Kruttika Kallury explains how India is failing its women by refusing to
criminalise marital rape

Once upon a time, in 17th Century, there lived a Chief Justice in England by the name of Sir Mathew Hale. He was the creator/author of what came to be known as Hale’s Dictum in English Law books, which expressly gave husbands immunity from rape laws. The reason being that the woman who agrees to enter into matrimony with the man, consents to submit completely, this includes sexually, to her husband whenever he so desired.

Cut to 1960s in England, where a five member committee was set up in order to review this legal immunity given to husbands who were accused of marital rape. As a result of the findings of this committee, almost three decades later, in October 1993, the House of Lords ruled “that in modern times the supposed marital exemption in rape forms no part of the law of England.” It also further ruled that “the husband’s immunity…no longer exists. We take the view that the time has now arrived that the law should declare that a rapist remains a rapist subject to the criminal law, irrespective of his relationship with the victim.”*

It is important to note that several laws in the Indian Penal Code have been inherited from the colonial regime. The law on marital rape, is also one such decree (the infamous Section 377 is another example). But what begs to be questioned is our reluctance to follow suit and review our law books from time to time and to amend or repeal laws that we recognize as obsolete.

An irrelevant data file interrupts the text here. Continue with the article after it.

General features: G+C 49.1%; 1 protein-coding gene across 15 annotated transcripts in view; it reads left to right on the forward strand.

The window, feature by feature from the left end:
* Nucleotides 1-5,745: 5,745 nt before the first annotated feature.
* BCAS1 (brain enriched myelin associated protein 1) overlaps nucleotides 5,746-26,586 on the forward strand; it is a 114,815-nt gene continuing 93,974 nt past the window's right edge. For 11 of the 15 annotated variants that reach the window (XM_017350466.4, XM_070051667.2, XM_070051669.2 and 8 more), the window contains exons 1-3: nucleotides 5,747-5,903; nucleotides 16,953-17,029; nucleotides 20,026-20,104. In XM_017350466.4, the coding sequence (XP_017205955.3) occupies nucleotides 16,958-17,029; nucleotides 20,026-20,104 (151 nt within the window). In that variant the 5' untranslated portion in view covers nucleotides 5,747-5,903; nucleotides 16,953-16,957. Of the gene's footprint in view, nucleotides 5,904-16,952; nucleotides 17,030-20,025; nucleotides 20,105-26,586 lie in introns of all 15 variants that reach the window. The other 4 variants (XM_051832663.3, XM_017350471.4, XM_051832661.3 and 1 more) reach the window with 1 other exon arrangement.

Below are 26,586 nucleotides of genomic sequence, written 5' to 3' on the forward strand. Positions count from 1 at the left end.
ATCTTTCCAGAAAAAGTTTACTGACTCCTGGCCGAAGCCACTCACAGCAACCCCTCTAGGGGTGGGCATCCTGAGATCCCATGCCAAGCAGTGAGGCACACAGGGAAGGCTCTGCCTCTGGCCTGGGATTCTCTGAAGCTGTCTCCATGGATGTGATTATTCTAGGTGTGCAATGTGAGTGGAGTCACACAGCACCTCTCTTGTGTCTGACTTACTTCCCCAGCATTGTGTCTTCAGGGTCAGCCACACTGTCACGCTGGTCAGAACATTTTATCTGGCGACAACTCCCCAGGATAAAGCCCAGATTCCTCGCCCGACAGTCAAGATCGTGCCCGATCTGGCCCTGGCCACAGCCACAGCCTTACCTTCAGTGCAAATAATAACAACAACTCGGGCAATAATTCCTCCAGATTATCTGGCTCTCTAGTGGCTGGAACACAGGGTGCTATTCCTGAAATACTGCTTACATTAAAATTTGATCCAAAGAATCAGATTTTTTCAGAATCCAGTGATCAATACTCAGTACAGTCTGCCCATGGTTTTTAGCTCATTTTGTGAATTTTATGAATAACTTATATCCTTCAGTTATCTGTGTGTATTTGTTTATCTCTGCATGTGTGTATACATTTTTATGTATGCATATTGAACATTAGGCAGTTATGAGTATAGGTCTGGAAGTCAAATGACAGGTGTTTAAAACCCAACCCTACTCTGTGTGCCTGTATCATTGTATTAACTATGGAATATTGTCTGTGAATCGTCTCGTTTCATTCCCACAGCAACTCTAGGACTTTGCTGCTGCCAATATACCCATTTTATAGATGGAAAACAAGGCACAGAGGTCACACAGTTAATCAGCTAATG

Section 375 of the Indian Penal Code, which defines rape, has an exception that states, “Sexual intercourse by man with his own wife, the wife not being under 15 years of age, is not rape.” Clearly, this law is outdated as it doesn’t take into account the legal age of marriage for a girl, which has long-since been raised to 18. Furthermore, Section 376, which has provisions for the punishment of rape awards the perpetrator with seven years in prison, which may be extended and imposes a fine, unless the woman raped is his wife (with the exception that she shouldn’t be under the age of 12). This not only stands in direct contradiction of a democratic society but is also a law that flouts human rights.

A convenient argument that surfaces time and again is upholding traditional values and culture. While this reeks of patriarchy, it also raises questions of what, we as a nation, understand our culture to be. The question England’s example raises is why our governments (yes, this isn’t just a failure of the current governance) are unable to recognize and accept this evolution of social systems and why they insist on guarding patriarchal traditions and laws with such ferocity. Placing women in prominent positions of power doesn’t mask the fact that the said women are still bending over backwards to obey age-old, patriarchal customs.